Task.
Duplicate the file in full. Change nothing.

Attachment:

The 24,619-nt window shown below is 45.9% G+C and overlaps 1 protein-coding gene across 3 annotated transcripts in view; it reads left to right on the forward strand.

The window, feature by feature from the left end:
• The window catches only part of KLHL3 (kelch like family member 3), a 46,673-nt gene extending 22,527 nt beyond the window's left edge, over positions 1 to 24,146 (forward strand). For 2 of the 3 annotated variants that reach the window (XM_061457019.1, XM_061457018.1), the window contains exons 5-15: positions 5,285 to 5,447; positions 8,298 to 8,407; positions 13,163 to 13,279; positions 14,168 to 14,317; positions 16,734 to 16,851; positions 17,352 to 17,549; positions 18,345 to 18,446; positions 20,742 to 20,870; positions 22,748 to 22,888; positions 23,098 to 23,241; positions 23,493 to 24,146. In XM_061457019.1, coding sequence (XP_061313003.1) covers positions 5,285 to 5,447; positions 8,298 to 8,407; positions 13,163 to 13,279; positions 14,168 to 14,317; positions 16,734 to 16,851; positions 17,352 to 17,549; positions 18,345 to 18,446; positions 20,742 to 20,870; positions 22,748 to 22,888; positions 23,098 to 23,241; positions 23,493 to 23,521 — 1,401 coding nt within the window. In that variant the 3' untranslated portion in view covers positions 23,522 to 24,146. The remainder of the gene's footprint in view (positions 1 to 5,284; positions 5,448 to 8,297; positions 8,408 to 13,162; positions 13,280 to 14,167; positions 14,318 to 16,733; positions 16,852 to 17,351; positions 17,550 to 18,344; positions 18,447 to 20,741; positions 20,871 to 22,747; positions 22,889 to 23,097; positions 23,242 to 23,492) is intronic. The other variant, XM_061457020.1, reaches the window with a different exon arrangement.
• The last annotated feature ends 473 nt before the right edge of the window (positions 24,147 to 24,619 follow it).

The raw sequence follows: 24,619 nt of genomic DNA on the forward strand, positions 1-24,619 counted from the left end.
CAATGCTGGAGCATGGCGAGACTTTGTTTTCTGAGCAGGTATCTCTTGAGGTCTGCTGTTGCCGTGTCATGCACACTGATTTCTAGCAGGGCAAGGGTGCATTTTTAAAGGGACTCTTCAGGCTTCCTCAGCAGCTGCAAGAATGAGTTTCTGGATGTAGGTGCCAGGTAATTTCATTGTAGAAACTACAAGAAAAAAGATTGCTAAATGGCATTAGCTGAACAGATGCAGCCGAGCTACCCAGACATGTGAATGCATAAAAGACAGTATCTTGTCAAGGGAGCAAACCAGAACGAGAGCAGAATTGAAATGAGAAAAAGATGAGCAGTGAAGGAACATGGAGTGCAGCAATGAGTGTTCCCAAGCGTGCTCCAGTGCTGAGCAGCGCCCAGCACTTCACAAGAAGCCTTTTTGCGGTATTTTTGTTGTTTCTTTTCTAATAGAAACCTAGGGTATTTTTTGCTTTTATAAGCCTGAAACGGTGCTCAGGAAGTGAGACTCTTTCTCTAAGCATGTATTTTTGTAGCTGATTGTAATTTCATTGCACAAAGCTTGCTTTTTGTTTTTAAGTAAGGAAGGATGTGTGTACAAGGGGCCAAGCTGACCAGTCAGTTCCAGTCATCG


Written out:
The 24,619-nt window shown below is 45.9% G+C and overlaps 1 protein-coding gene across 3 annotated transcripts in view; it reads left to right on the forward strand.

The window, feature by feature from the left end:
• The window catches only part of KLHL3 (kelch like family member 3), a 46,673-nt gene extending 22,527 nt beyond the window's left edge, over positions 1 to 24,146 (forward strand). For 2 of the 3 annotated variants that reach the window (XM_061457019.1, XM_061457018.1), the window contains exons 5-15: positions 5,285 to 5,447; positions 8,298 to 8,407; positions 13,163 to 13,279; positions 14,168 to 14,317; positions 16,734 to 16,851; positions 17,352 to 17,549; positions 18,345 to 18,446; positions 20,742 to 20,870; positions 22,748 to 22,888; positions 23,098 to 23,241; positions 23,493 to 24,146. In XM_061457019.1, coding sequence (XP_061313003.1) covers positions 5,285 to 5,447; positions 8,298 to 8,407; positions 13,163 to 13,279; positions 14,168 to 14,317; positions 16,734 to 16,851; positions 17,352 to 17,549; positions 18,345 to 18,446; positions 20,742 to 20,870; positions 22,748 to 22,888; positions 23,098 to 23,241; positions 23,493 to 23,521 — 1,401 coding nt within the window. In that variant the 3' untranslated portion in view covers positions 23,522 to 24,146. The remainder of the gene's footprint in view (positions 1 to 5,284; positions 5,448 to 8,297; positions 8,408 to 13,162; positions 13,280 to 14,167; positions 14,318 to 16,733; positions 16,852 to 17,351; positions 17,550 to 18,344; positions 18,447 to 20,741; positions 20,871 to 22,747; positions 22,889 to 23,097; positions 23,242 to 23,492) is intronic. The other variant, XM_061457020.1, reaches the window with a different exon arrangement.
• The last annotated feature ends 473 nt before the right edge of the window (positions 24,147 to 24,619 follow it).

The raw sequence follows: 24,619 nt of genomic DNA on the forward strand, positions 1-24,619 counted from the left end.
CAATGCTGGAGCATGGCGAGACTTTGTTTTCTGAGCAGGTATCTCTTGAGGTCTGCTGTTGCCGTGTCATGCACACTGATTTCTAGCAGGGCAAGGGTGCATTTTTAAAGGGACTCTTCAGGCTTCCTCAGCAGCTGCAAGAATGAGTTTCTGGATGTAGGTGCCAGGTAATTTCATTGTAGAAACTACAAGAAAAAAGATTGCTAAATGGCATTAGCTGAACAGATGCAGCCGAGCTACCCAGACATGTGAATGCATAAAAGACAGTATCTTGTCAAGGGAGCAAACCAGAACGAGAGCAGAATTGAAATGAGAAAAAGATGAGCAGTGAAGGAACATGGAGTGCAGCAATGAGTGTTCCCAAGCGTGCTCCAGTGCTGAGCAGCGCCCAGCACTTCACAAGAAGCCTTTTTGCGGTATTTTTGTTGTTTCTTTTCTAATAGAAACCTAGGGTATTTTTTGCTTTTATAAGCCTGAAACGGTGCTCAGGAAGTGAGACTCTTTCTCTAAGCATGTATTTTTGTAGCTGATTGTAATTTCATTGCACAAAGCTTGCTTTTTGTTTTTAAGTAAGGAAGGATGTGTGTACAAGGGGCCAAGCTGACCAGTCAGTTCCAGTCATCG